I have been reading through Mark when I came upon a verse in Mark 4 that gave me pause. In the NIV, verse 33 is translated “With many similar parables Jesus spoke the word to them, as much as they could understand.” This translation seems problematic to me because just a few verses earlier Jesus had told his disciples that he was speaking in parables to the crowds so that they would not understand. In Mark 4:11-12 He told them, “The secret of the kingdom of God has been given to you. But to those on the outside everything is said in parables so that, “they may be ever seeing but never perceiving, and ever hearing but never understanding; otherwise they might turn and be forgiven!””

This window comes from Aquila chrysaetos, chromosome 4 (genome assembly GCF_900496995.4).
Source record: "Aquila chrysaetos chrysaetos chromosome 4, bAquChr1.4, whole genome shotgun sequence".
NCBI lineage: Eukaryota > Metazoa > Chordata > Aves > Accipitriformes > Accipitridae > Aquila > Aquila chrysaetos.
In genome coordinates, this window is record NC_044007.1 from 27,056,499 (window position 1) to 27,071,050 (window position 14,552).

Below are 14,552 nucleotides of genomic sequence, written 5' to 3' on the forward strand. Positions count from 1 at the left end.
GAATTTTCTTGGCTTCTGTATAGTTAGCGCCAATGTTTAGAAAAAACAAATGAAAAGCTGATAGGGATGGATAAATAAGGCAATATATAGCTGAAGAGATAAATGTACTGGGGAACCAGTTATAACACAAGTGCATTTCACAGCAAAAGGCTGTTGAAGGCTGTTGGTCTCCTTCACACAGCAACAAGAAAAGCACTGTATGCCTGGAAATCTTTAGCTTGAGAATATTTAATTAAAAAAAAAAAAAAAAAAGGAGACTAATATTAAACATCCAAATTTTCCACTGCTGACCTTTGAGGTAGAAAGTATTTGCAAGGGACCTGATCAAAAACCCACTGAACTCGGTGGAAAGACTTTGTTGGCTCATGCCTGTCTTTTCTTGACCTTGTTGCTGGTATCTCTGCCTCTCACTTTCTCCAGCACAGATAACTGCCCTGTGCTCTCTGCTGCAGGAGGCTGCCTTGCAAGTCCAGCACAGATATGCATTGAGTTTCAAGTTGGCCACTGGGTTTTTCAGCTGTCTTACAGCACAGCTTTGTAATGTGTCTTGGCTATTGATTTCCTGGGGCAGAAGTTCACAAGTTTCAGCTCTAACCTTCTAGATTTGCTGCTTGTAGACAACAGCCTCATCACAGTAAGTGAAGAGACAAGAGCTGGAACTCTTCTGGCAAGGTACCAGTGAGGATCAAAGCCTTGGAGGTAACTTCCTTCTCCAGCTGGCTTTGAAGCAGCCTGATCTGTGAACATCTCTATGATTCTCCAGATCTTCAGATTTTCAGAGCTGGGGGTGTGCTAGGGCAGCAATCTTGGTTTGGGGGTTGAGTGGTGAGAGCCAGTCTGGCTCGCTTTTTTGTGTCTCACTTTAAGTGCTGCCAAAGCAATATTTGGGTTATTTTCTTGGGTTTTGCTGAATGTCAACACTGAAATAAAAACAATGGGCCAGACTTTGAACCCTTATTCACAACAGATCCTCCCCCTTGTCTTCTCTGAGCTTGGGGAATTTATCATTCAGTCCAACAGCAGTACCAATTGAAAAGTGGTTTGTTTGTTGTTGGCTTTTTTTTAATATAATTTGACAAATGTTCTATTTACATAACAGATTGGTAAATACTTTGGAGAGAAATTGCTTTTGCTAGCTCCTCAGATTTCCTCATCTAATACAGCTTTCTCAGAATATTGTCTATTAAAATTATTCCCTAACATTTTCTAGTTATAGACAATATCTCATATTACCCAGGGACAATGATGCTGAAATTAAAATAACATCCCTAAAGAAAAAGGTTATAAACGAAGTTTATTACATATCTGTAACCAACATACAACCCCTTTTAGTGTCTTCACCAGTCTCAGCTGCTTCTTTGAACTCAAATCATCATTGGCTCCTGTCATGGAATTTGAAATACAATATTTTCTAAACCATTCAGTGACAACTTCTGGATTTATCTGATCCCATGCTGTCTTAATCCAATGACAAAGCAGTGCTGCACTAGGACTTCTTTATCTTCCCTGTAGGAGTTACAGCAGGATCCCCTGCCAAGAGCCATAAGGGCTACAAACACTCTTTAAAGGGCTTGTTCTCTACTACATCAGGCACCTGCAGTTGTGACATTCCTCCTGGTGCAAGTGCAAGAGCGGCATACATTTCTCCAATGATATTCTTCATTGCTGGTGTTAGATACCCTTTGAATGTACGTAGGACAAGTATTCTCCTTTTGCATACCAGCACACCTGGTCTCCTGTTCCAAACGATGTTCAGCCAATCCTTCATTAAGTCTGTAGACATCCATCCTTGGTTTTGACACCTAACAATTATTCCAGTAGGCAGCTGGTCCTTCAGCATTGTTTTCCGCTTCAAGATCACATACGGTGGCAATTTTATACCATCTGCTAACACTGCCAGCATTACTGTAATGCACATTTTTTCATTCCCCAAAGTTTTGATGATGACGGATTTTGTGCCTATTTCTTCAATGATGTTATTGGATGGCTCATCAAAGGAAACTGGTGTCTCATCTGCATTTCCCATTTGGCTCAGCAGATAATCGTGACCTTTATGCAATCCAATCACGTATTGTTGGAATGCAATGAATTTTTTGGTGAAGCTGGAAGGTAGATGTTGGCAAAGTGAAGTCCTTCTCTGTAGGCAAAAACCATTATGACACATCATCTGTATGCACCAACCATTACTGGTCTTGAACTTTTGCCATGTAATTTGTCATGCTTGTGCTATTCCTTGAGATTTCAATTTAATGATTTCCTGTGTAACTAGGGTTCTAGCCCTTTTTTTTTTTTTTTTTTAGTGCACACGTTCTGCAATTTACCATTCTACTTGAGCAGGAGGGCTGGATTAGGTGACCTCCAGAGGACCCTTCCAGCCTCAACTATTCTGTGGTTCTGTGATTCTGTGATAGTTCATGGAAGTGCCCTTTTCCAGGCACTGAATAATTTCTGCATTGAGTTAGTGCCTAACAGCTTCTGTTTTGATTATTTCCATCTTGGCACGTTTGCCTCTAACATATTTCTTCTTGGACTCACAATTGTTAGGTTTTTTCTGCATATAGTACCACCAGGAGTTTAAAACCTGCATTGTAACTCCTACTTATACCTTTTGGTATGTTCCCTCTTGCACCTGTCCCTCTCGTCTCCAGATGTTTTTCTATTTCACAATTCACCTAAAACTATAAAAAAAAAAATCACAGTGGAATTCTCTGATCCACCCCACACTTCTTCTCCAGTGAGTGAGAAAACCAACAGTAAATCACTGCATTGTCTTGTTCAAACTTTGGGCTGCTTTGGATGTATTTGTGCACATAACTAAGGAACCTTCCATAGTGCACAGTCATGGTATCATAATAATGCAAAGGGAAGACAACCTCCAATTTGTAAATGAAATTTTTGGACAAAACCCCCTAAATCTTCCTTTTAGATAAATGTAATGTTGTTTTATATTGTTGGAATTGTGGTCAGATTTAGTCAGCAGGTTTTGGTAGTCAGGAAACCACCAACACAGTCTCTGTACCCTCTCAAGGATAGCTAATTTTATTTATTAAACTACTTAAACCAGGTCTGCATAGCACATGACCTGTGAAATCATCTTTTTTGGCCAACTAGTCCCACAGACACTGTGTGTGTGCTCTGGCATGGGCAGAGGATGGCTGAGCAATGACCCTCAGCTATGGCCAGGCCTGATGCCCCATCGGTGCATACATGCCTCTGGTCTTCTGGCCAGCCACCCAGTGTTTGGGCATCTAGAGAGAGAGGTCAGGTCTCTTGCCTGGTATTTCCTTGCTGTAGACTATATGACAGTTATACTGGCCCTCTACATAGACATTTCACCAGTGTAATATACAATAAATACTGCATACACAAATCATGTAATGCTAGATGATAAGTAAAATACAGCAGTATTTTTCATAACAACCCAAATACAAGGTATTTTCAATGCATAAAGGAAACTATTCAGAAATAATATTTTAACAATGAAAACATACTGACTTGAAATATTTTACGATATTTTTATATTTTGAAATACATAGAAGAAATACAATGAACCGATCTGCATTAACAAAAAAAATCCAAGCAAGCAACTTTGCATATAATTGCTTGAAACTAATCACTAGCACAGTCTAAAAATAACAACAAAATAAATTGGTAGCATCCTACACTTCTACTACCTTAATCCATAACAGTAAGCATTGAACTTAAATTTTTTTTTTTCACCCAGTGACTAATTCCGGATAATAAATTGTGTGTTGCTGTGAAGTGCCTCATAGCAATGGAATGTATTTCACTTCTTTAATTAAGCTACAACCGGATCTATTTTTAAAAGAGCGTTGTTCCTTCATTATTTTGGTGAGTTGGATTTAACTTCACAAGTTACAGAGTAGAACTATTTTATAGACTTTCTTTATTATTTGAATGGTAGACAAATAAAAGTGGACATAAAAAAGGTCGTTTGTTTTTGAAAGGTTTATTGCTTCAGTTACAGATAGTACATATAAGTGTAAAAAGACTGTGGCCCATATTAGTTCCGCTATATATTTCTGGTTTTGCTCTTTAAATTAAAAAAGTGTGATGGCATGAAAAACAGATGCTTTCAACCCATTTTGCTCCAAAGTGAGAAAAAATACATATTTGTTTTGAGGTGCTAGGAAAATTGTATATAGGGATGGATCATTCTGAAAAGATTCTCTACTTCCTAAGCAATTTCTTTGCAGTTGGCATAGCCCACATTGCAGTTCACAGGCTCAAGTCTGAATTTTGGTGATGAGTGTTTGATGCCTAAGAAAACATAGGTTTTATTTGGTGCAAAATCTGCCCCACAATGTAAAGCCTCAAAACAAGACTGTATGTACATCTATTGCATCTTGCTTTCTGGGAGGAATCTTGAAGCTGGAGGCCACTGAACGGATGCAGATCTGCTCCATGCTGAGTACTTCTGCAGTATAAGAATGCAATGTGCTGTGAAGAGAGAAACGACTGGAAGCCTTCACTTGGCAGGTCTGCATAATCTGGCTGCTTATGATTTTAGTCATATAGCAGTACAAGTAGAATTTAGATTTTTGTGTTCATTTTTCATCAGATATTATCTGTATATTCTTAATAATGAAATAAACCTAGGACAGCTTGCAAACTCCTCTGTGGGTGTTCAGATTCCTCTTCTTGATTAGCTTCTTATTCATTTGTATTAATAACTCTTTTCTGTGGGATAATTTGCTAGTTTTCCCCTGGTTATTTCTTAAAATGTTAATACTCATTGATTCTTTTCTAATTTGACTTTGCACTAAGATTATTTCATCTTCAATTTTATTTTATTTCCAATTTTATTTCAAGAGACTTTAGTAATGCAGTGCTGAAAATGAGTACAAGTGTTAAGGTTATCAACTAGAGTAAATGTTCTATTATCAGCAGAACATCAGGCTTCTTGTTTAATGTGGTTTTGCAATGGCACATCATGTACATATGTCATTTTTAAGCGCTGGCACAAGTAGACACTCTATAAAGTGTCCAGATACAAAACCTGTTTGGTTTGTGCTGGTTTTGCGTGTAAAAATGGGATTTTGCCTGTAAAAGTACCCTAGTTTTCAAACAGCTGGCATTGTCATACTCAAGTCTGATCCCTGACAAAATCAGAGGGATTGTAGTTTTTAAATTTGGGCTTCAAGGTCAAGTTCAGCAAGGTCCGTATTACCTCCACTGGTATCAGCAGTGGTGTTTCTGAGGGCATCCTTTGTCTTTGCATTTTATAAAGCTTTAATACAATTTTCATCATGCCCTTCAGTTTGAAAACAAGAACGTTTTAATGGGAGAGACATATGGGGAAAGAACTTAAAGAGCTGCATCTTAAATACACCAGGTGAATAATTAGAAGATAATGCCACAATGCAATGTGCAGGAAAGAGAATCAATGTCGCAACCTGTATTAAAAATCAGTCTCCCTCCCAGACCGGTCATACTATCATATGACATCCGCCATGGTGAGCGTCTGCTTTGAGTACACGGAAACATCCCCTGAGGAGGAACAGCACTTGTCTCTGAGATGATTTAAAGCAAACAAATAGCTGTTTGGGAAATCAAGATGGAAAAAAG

I found it strange that in one place Jesus would tell his disciples the purpose of parables was one thing and then later it seemed to change. The NASB and the ESV have a better translation of verse 33 that makes more sense in context. Instead of saying that Jesus spoke as many parables as they could understand, these versions say that Jesus spoke as many parables as they could hear. To me this passage reflects the way that the gospel works on people. The gospel message has two purposes. The most clear purpose is that those whom God has chosen would hear it and have their hearts pierced, their souls convicted, and then they would repent of their sin and turn to Him. The second purpose is that there will be those who hear the gospel message and it will only work to further their rebellion. It will only work to harden their heart. In this way the gospel will stand as an accusation against that person in judgment. The gospel will come across as parables,stories, and fairy tales. There will come a time when they can bear to hear it no longer. The message of the gospel is foolish to those who are perishing but I am grateful that to those being saved it is the power of God.